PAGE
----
Let's talk about an example that actually happened on the project I'm currently working on (sorry if this is cheating!).  I was working on a blanket when I had an issue where a long strand of yarn was spanning across a couple stitches when it should have been worked into the blanket.  Everything I tried to Google or Pinterest or YouTube was about dropped stitches but I know that wasn't what the issue was.  I tried to back knit and take out a couple of rows to fix the problem but it didn't work.  I had stepped away for a while but came back and kept getting angry.  When I couldn't find a solution, I ripped the entire 8 inches that I had worked apart, only to find a solution to my problem the next morning.  So.  That being said, walk away when you get too angry.  You'll thank me later.

Seek Out Inspiration To Keep You Going

As soon as I started knitting I wanted to knit all of the things.  I wanted to know about all of the things that I could knit, so you better believe that I pinned all the things!  And I followed all of the Instagram accounts!  And I watched all the YouTube videos!  I wanted to knit all the time and I didn't want that feeling to go away.  So I sought out all sorts of projects that I could do.  I started watching how to do more advanced stitches so I could aspire to other projects.  I always want to put something new on my needles and have a project or two brewing on the back burner!  Hence my possibly overzealous Christmas gift list. 

It's so wonderful to keep yourself inspired, no matter what your passion is.  Even if I only knitted blankets for the rest of my life, I have solace in the fact that there are tons of different types of stitches that I can do on my blankets!  I could make only a knitted blanket, I can make a cable blanket, I can make a leaf stitch blanket, I can finally figure out those darn gorgeous mermaid blankets!  There are so many different things that you can do with one medium that it just keeps inspiring me.  I challenge you to find that same drive in whatever your hobby is!  There are so many different branches on one hobby tree and, lucky for us, trees are meant for climbing to the top and providing us life.  Hello wonderful analogy, because that's what hobbies and creativity are all about!  It should make you better and it should give you life!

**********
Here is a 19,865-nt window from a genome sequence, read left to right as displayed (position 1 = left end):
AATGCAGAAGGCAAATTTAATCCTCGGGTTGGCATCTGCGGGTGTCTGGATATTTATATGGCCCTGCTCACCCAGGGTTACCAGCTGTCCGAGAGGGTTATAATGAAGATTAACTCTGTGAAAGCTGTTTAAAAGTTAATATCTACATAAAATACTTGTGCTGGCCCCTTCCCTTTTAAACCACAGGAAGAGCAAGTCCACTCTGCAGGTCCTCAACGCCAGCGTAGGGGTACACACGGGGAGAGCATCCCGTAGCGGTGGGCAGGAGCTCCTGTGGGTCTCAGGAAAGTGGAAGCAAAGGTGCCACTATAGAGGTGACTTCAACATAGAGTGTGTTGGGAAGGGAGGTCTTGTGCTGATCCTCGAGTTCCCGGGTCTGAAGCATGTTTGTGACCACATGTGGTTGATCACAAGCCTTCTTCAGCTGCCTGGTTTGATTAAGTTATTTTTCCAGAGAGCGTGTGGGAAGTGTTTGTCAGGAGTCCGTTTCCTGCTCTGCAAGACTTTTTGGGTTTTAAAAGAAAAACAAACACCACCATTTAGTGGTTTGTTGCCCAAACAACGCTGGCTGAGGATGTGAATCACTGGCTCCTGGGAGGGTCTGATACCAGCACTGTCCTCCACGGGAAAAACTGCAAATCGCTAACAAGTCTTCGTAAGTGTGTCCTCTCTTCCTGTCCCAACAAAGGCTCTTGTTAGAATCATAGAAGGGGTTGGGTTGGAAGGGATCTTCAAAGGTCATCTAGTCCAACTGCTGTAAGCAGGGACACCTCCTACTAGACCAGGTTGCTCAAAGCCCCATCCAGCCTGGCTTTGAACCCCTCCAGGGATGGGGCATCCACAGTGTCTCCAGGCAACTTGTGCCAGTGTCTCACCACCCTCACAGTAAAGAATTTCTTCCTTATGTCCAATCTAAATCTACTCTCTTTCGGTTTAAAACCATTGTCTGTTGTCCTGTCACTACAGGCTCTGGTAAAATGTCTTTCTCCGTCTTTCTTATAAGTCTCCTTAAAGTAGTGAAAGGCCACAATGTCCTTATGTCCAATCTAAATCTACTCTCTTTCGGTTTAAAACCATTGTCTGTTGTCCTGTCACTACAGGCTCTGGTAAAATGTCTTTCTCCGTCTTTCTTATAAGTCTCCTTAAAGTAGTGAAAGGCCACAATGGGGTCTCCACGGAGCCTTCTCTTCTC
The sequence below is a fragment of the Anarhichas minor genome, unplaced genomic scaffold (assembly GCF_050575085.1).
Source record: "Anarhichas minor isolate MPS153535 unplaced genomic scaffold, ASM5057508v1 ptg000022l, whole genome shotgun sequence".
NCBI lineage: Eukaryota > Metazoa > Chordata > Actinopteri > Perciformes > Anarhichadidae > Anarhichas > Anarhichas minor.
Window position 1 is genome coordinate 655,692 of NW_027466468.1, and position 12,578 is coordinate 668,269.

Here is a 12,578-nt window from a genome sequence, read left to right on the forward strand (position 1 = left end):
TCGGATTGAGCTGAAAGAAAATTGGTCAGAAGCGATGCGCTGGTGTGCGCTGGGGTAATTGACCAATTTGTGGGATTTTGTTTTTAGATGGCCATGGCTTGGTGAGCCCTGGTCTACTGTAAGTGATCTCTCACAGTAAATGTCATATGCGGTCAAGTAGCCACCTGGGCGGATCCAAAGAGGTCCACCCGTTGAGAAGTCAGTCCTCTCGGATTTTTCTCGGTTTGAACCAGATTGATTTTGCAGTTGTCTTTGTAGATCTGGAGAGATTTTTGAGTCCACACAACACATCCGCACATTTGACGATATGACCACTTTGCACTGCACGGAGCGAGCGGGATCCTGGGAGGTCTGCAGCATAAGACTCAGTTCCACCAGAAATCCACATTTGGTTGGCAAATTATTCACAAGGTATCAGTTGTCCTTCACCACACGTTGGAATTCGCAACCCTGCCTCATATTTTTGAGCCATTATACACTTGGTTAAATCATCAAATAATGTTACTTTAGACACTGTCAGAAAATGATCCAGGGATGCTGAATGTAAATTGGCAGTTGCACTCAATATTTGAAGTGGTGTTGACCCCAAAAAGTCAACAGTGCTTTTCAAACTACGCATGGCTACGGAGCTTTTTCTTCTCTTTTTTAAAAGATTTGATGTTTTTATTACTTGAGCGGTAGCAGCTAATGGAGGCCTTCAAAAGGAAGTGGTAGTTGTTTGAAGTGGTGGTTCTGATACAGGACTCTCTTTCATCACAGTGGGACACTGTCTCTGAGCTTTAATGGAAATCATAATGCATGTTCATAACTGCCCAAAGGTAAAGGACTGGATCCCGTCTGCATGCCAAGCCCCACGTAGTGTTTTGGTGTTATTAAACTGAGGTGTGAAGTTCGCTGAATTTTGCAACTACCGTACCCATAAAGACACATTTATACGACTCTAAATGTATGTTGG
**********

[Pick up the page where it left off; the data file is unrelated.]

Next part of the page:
Have Realistic Expectations Of Yourself

As much inspiration as you're going to find, be sure to measure yourself in what you're going to do right off the bat.  You're not going to be able to cable right away and not everything is going to be perfect.  Don't beat yourself up if you're having trouble and don't get yourself down.  You want to have something to motivate you to continue, not something difficult that's going to discourage you from continuing.  Try something simple, like a knitted scarf or even a knitted blanket!  Once you get those mastered, work in some purling.  Then start to branch out!

As I said before, mastering the basics is key.  That should be the whole theme of this post.  Master them basics!  Because once those are under your belt the possibilities are endless!

Speed Knitting Is The Way To Go

I.LOVE.SPEED.KNITTING.  I was learned this as Norwegian Knitting and Purling in my class and haven't looked back since.  I would say that was probably the best thing I learned in that class.  It is fantastic and so much more fluid than the standard way of knitting.  If you don't know what this is, you can check it out on YouTube.  The knitting is easier than the purling by far but take the time to learn it! I promise you you won't go back.  

And those are my words of wisdom!  I really hope that they help any of you out there who are beginners or who are losing a little faith in themselves and their knitting skills.  I don't want you to be discouraged!  I want you to keep going!  If it's something that you enjoy then don't give up.  Just give yourself time to learn.  Keep your head, don't lost your temper like me and rip apart all of your work.  Just keep calm, keep cool, and keep inspired!

And for those of you non-knitters, I hope this inspired you to keep pursuing your hobby and growing your skills!

What are some of your knitting tips and tricks?  Are you a fan of speed knitting?  What projects are on your needles or on your back burner?  Let me know in the comments below!  And if you aren't a knitter, let me know what projects you're working on and what tips you have to keep yourself motivated and inspired.    And don't forget, sharing is caring!